This being my first Who album, I gotta admit that I never really gelled well with the Who sound: the particular voices, the clattering drums, the aggressive rock bass and wheeling guitars. I liked Pete’s Rickenbacker stylings, but that might be because I like a good rhythm player. I love the idea of "Maximum R&B" but I don’t like the record-setting, ear-splitting volume they played at in the 70s. I laugh at Keith Moon’s dedicated drinks floor-tom (or was that Bonzo). And since the chaps at TalkBass regularly drop Entwistle’s name in their popular bassist polls, I thought it high time to pay a closer listen. (Though, it should also be mentioned that TalkBass draws a peculiar brand of bass player who likes exotic wood construction in 5, 6 or even 7-stringed basses over €2000 in value to no doubt play their meaningless bass solos to other nerds. And Entwistle always trails a poor fourth or fifth after Jaco, Marcus Miller, Victor Wooten etc). But there’s much great musicianship on Sell Out. There’s the odd tendency to resort to powerchord phrases here and there but on the whole the emphasis is on song and song content. That said, the Who sound like a bunch of disparates held together only by song: Moon endlessly clattering without rhyme or reason, Townsend in charge but definitely out of the spotlight (see his annoyed, hesitant lead outings), and Entwistle playing the lead role with up-front and clear punchiness (though without groove or syncopation: the worst criticism I can lay at his feet. I must admit to a bias of playing slighly behind the beat and in the pocket as opposed to merely 'on top'). But they're still a very strong band. Daltrey comes out well on this album too: I’m guessing he’s doing most of his own harmonies, because all the songs are quite full in that typically 60s sound-sense of deep reverb and lo-fi deepness. But Entwistle is definitely the lead player of the band.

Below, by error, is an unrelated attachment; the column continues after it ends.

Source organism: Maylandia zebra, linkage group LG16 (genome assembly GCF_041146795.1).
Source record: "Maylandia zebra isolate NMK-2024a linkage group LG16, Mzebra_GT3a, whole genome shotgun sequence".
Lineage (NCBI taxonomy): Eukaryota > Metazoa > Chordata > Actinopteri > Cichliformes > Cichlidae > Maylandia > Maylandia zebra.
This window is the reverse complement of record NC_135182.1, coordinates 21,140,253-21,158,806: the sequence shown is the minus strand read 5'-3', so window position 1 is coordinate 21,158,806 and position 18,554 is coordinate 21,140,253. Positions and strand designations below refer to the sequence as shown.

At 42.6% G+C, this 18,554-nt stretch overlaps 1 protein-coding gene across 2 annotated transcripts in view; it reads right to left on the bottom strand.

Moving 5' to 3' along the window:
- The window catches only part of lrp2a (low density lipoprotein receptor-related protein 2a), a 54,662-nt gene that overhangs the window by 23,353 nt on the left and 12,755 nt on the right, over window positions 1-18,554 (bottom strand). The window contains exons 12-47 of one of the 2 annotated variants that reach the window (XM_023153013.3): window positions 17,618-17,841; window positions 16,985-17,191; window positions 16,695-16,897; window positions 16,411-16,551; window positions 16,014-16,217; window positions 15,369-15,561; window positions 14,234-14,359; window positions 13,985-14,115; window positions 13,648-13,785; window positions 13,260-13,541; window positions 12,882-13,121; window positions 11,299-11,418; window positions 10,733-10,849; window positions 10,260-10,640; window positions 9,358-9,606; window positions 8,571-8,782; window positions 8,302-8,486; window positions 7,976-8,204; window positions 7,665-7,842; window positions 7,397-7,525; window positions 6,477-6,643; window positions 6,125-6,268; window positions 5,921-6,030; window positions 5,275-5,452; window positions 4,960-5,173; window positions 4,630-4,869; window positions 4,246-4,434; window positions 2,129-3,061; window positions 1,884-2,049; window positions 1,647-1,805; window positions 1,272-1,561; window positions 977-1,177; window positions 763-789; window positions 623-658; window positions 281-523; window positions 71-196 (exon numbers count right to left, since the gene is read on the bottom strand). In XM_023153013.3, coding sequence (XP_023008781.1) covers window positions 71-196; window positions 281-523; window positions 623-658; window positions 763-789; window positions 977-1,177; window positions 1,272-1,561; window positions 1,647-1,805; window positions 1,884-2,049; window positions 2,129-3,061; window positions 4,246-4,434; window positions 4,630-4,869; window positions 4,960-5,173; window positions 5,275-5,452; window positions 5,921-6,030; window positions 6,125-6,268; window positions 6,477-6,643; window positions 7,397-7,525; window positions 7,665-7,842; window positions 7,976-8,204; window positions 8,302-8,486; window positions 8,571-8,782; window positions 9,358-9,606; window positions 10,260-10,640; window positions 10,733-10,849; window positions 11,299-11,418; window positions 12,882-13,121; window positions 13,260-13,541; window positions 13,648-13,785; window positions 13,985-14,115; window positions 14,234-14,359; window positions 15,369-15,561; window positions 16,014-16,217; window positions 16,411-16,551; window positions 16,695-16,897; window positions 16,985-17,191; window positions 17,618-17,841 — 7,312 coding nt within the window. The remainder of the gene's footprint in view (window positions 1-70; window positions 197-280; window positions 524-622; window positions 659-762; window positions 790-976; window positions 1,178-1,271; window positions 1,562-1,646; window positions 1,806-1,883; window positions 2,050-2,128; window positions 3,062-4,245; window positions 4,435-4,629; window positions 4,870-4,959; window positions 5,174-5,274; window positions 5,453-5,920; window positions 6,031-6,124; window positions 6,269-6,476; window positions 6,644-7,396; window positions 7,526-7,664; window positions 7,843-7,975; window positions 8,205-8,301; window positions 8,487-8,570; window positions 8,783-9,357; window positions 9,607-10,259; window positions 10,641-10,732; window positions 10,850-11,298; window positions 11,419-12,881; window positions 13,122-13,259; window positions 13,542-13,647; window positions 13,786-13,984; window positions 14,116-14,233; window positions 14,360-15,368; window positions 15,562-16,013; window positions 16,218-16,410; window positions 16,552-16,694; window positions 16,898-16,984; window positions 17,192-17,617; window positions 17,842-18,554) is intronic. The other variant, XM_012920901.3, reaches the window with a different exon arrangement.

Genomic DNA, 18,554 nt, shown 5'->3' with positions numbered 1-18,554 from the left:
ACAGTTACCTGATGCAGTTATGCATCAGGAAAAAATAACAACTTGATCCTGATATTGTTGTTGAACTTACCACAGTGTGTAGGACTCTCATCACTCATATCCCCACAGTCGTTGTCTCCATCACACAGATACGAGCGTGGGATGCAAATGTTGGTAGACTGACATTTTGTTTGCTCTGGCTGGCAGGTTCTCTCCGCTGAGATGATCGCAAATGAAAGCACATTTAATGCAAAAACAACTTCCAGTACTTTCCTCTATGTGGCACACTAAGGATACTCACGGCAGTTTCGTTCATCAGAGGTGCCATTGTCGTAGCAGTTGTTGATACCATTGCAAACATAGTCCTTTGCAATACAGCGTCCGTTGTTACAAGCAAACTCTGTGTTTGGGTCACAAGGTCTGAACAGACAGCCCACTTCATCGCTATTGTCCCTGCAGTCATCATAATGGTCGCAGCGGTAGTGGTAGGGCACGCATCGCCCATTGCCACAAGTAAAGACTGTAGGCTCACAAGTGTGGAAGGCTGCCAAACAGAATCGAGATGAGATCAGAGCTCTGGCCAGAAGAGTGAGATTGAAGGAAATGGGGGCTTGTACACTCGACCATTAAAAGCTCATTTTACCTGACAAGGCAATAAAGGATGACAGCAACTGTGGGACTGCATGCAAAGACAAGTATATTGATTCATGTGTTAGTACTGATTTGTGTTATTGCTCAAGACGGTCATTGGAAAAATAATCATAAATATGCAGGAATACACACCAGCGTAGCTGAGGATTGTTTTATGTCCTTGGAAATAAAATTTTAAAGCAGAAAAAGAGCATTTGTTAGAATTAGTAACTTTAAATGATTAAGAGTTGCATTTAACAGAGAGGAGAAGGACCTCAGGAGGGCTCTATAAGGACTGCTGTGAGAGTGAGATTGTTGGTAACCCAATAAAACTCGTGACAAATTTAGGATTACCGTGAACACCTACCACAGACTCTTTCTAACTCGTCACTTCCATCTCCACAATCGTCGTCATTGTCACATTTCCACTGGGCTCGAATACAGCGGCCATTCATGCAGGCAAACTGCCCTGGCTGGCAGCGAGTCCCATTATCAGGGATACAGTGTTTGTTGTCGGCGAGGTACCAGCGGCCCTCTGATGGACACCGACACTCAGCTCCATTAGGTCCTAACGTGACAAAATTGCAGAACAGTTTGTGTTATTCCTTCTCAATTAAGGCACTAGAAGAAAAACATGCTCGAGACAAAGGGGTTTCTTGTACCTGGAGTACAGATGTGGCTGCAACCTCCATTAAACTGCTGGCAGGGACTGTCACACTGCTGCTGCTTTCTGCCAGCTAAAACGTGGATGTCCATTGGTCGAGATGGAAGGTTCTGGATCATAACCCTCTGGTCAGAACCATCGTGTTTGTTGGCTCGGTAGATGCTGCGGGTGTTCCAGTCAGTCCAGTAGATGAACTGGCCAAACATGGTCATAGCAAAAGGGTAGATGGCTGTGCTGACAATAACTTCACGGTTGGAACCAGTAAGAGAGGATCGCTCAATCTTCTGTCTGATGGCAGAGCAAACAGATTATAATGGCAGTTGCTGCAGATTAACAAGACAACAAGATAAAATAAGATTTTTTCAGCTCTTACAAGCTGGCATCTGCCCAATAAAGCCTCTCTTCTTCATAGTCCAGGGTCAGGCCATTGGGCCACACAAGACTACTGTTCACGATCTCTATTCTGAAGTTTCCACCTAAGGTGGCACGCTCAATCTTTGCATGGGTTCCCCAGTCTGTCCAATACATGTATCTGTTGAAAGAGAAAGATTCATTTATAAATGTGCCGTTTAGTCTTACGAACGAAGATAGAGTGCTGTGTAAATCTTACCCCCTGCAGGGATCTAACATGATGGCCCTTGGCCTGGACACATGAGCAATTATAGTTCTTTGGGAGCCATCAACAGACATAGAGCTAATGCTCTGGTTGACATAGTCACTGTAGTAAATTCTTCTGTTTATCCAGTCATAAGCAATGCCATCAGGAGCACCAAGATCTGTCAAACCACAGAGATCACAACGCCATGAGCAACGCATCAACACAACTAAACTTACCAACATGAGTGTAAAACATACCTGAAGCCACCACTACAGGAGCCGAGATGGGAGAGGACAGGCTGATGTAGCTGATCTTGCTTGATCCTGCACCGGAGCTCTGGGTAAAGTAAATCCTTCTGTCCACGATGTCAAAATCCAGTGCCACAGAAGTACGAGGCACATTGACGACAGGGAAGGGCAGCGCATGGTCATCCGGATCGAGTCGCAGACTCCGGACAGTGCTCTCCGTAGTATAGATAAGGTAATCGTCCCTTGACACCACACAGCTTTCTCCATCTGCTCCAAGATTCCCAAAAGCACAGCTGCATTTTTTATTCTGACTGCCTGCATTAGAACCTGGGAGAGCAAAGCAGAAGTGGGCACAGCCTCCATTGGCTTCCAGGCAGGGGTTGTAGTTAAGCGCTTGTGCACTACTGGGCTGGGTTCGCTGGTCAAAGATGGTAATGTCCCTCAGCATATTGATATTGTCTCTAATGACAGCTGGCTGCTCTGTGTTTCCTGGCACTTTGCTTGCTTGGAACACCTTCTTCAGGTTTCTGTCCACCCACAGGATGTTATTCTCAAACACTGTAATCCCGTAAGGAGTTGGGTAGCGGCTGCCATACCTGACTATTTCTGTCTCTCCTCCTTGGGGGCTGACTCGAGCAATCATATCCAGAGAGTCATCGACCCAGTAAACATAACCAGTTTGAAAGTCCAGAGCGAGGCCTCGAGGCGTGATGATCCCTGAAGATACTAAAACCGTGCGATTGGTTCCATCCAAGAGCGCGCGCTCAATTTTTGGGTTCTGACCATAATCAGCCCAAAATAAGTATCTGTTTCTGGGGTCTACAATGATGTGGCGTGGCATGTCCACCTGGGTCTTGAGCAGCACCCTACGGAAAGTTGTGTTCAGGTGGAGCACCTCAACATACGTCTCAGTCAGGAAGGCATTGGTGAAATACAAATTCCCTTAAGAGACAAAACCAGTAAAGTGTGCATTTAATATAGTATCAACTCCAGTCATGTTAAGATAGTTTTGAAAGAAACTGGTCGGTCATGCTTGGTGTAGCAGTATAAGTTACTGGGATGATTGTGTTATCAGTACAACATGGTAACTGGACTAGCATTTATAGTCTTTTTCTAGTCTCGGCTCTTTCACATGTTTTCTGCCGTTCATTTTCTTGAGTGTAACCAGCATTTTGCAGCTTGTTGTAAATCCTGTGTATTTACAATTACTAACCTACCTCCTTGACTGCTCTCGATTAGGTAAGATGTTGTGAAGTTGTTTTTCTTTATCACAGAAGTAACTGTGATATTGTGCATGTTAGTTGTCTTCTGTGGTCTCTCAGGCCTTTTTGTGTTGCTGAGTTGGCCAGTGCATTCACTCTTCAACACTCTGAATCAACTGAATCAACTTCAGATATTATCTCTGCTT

Track by track then: Armenia City in the Sky is a very powerful opener with a swelling, blistering horn line and some backward guitars, with the bass and drums neatly isolated in the left channel for rhythm effect. Overtly aimed at the psychedlic crowd. Chords later stolen for The Boys Are Back in Town. Mary Anne With the Shaky hand is a sly little boy’s fantasy driven by acoustics and an interesting showcase of how well Moon functions as a percussionist rather than a traditional drummer. Odorono is said brokenhearted pathetic desire and shame piece. Tattoo is a fine come-of-age story with punishment overtones and Leslie’d guitar. I guess this is the most typical Who track: (imminent lost) youth and some fine backing choruses. Our Love Was is pure bitter guitar pop with nice bass counterpoint. I Can See for Miles sounds more like 70s Who with maximum chorus effect. Moon really rips on this one; full of tension. I Can’t Reach You starts like an average B-side vocal but turns into something better: it almost lags on occasion but for a neat descending little bridge. Townsend’s voice is almost too light here. Relax is more pure 60s UK pop. Silas Stingy is the miser’s anthem played for obviousness, but the 'moneybags' line is very clever. Funny to hear an original first in a WhoBoys mash (Brian could’ve done amazing things with the backing vocals). Sunrise is pure tenderness: